​In 2012, the United Nations Committee on the Rights of the Child voiced concern about violence against children, including gender-based violence, in Myanmar, noting that there were not adequate resources in place to keep girls and boys safe. In 2013, the Myanmar Red Cross and Canadian Red Cross joined together to work towards violence prevention programs. 

Together, the Canadian and Myanmar Red Cross Societies have been working to address physical, sexual, psychological and gender-based violence in support of the country’s emergency response and healthcare capacity. Gurvinder Singh, International Operations Advisor for Violence Prevention and Response, explains that, “violence is a public health problem and often escalates in emergencies... evidence from emergencies around the world show that as stress increases and support systems become strained, the risk of violence can increase, especially against boys, girls and women.”

Gurvinder describes working with the Myanmar Red Cross as “a gift”, saying that, “during this project the country has been going through considerable and rather dramatic political transitions that have opened up new space for humanitarian action. Conversations about hard issues like protection from violence have become more possible.”

What stands out the most about this project for Gurvinder is the dedication of the Myanmar Red Cross volunteers – especially young people getting involved, many of whom have moved away from home to join the Red Cross in remote and fragile communities. Their efforts include hosting conversations with communities to find local solutions to violence, identifying local referral systems so people know where to access help if violence does occur including in emergencies, and supporting local youth to engage their communities through theatre and music to help spread the message about violence prevention as a public health problem.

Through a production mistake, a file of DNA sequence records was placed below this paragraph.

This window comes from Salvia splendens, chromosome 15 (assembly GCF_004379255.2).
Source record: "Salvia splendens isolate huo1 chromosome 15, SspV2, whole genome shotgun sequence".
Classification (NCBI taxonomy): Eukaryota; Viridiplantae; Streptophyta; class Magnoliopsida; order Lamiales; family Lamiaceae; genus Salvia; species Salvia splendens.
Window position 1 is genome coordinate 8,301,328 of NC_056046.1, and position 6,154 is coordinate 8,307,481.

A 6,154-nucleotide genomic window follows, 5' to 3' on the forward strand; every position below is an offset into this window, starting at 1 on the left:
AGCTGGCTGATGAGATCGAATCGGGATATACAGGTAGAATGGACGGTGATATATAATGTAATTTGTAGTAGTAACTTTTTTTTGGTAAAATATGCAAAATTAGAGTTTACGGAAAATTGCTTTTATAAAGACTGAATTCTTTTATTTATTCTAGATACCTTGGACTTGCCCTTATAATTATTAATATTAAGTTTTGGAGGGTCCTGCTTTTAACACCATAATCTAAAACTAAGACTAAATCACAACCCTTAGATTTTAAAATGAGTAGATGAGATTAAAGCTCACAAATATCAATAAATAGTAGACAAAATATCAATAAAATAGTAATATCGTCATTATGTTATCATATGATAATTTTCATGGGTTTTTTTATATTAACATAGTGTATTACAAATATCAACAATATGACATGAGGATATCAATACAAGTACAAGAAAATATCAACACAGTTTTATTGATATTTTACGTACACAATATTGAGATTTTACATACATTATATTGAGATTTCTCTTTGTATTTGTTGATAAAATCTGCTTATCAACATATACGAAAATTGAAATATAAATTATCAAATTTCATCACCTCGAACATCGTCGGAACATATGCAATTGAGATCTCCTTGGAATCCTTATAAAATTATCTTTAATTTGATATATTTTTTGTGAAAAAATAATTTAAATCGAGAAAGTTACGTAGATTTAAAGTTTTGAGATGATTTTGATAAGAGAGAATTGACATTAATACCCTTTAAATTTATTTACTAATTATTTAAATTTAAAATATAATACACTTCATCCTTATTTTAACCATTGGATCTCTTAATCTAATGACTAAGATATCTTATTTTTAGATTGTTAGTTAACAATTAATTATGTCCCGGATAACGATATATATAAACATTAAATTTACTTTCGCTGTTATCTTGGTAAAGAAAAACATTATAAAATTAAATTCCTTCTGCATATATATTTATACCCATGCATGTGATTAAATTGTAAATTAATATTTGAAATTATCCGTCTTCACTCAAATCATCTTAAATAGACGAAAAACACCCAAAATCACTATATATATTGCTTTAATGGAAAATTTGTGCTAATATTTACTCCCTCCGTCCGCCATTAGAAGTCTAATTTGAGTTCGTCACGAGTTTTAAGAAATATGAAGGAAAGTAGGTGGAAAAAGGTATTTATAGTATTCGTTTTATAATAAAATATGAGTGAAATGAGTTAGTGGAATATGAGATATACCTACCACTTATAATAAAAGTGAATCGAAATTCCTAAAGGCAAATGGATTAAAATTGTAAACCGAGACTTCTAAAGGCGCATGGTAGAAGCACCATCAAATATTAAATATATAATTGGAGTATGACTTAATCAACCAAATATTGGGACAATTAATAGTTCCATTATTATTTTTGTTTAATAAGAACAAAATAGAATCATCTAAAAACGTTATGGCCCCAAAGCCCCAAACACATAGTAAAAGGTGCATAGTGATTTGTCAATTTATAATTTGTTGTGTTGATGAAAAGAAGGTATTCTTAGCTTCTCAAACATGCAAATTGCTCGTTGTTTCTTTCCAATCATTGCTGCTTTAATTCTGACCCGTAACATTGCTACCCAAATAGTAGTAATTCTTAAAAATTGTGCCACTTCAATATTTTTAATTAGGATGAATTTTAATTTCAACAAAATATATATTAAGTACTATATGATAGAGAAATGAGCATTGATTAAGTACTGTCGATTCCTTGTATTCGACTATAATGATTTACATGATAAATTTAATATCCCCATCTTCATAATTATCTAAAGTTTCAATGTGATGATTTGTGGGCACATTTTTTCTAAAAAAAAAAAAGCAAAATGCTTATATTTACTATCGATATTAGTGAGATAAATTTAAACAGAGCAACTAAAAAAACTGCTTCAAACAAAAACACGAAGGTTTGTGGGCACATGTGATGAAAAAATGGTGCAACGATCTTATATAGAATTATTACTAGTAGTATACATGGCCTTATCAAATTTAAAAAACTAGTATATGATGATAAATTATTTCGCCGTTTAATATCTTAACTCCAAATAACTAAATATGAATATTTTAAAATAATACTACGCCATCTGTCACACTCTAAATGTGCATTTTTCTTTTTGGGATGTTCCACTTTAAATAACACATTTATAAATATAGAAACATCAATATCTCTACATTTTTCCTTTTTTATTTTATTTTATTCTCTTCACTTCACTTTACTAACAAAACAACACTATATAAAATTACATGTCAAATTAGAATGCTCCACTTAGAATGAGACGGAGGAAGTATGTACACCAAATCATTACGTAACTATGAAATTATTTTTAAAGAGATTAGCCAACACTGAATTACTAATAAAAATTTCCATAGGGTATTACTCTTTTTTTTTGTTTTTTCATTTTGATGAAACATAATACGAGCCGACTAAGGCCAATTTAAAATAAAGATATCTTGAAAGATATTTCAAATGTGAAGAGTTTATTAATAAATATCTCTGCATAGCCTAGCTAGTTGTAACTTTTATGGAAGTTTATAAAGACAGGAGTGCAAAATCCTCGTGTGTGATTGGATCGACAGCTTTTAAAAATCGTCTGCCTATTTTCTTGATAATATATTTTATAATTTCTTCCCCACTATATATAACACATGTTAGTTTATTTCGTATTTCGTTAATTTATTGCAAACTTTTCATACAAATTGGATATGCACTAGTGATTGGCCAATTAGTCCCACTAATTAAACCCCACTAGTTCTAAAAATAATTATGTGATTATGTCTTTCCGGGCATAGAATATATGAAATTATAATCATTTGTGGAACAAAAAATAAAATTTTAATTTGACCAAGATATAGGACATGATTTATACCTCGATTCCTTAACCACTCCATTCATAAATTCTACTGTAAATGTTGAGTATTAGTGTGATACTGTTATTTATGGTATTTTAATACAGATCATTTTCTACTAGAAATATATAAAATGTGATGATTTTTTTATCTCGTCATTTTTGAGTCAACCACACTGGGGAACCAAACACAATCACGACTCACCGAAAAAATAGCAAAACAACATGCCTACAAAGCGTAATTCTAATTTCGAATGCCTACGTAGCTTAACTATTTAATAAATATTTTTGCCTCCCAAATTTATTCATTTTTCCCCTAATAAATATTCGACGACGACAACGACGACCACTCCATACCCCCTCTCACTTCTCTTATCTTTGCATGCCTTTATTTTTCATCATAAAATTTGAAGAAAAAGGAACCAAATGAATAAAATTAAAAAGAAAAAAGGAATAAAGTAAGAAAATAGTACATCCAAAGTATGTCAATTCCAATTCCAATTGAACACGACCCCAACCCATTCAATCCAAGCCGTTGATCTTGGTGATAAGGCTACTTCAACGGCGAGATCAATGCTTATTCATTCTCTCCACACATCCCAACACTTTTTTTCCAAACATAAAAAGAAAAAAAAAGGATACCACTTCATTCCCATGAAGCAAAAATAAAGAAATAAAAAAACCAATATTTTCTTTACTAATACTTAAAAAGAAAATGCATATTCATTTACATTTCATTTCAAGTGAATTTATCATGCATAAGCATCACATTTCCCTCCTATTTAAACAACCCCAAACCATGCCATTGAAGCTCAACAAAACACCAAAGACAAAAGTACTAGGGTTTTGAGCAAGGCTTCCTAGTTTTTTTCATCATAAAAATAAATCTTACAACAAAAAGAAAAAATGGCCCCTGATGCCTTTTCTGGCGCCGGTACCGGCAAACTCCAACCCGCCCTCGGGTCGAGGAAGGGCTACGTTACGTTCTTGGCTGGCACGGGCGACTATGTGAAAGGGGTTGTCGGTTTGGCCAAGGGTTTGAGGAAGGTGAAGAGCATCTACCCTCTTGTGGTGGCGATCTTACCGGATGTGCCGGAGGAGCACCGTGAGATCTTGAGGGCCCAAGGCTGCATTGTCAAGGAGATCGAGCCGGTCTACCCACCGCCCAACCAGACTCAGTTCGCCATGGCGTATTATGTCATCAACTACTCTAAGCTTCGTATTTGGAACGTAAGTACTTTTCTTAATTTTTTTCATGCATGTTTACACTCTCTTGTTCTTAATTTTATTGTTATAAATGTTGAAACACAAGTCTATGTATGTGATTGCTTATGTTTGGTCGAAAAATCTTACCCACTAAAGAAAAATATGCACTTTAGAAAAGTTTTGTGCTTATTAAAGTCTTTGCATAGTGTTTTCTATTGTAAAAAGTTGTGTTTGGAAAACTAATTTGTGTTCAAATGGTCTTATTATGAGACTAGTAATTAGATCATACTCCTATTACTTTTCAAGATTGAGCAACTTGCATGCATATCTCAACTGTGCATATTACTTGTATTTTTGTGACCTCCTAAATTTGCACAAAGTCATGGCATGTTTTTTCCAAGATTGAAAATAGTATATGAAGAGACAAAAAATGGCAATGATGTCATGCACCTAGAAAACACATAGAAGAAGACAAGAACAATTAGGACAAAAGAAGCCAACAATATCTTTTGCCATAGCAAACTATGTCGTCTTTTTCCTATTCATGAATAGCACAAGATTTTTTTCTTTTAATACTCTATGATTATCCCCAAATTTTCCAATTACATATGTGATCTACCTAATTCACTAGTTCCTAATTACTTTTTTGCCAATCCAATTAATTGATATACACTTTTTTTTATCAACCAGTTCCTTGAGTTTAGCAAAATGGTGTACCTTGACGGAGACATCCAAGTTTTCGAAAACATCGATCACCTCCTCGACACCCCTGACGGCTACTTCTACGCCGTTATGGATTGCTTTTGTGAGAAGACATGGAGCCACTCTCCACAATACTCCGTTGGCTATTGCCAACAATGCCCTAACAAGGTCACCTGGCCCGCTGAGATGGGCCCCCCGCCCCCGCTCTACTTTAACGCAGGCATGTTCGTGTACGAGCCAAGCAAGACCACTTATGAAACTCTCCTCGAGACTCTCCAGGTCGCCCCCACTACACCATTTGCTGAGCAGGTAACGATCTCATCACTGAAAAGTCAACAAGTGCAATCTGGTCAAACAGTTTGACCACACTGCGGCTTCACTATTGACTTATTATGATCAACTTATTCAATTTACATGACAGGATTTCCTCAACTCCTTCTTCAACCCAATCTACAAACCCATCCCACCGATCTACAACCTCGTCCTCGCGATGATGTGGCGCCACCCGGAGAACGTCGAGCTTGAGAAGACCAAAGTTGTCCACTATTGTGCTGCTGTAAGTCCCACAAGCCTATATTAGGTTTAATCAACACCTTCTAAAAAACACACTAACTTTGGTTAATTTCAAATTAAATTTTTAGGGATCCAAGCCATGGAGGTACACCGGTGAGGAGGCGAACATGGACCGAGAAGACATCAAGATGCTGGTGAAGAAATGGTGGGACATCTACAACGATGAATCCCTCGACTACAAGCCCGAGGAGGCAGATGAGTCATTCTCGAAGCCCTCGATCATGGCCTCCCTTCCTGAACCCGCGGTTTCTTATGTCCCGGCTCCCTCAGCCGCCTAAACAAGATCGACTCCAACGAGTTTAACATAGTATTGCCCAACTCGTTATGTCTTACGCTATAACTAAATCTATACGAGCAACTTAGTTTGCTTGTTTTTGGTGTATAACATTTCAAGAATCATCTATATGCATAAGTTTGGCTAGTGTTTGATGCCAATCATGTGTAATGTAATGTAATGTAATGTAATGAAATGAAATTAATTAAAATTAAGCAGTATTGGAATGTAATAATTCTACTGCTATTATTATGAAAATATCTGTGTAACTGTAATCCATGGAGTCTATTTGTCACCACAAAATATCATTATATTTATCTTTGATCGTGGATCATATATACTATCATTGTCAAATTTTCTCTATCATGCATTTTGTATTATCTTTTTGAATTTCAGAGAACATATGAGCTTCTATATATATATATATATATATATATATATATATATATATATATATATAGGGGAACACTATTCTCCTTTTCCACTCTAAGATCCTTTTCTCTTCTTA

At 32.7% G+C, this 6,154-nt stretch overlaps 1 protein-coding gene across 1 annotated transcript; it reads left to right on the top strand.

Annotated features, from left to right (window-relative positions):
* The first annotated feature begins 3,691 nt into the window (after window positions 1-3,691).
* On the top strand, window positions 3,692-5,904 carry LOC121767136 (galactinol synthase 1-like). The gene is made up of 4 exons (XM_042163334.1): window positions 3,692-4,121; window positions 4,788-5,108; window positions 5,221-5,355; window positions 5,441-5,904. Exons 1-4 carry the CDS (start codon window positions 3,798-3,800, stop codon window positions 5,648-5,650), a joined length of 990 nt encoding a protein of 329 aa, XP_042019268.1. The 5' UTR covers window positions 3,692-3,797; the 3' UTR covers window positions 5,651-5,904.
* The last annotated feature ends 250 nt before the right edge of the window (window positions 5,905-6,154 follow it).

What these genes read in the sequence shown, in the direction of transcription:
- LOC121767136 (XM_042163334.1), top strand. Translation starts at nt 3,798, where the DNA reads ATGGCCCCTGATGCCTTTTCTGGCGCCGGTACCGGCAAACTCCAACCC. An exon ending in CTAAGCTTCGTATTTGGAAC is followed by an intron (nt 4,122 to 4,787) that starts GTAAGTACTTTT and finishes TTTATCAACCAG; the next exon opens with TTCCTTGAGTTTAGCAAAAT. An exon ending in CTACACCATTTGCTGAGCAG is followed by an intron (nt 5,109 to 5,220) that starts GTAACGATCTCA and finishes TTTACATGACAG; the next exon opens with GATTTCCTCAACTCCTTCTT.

This project also faces unique and complicated challenges. Myanmar has been closed to much of the world for decades, and many people experience poverty or are displaced within the country. “Problems like sexual and gender-based violence against children and women are hard enough; but to do this as part of health and disaster preparedness situations where the conversations have not occurred openly before, or support systems are still being developed, or communities are hard to access makes it even more complex. Considering these realities are shared by many National Societies, the work in Myanmar is important. This project is a practical example of how violence prevention and response can help strengthen the health and emergency capacity of communities.”

When asked what success looks like when it comes to a project like this, Gurvinder says it’s “helping to lay a foundation for communities to recognize and respond to physical, sexual, psychological, and gender-based violence.”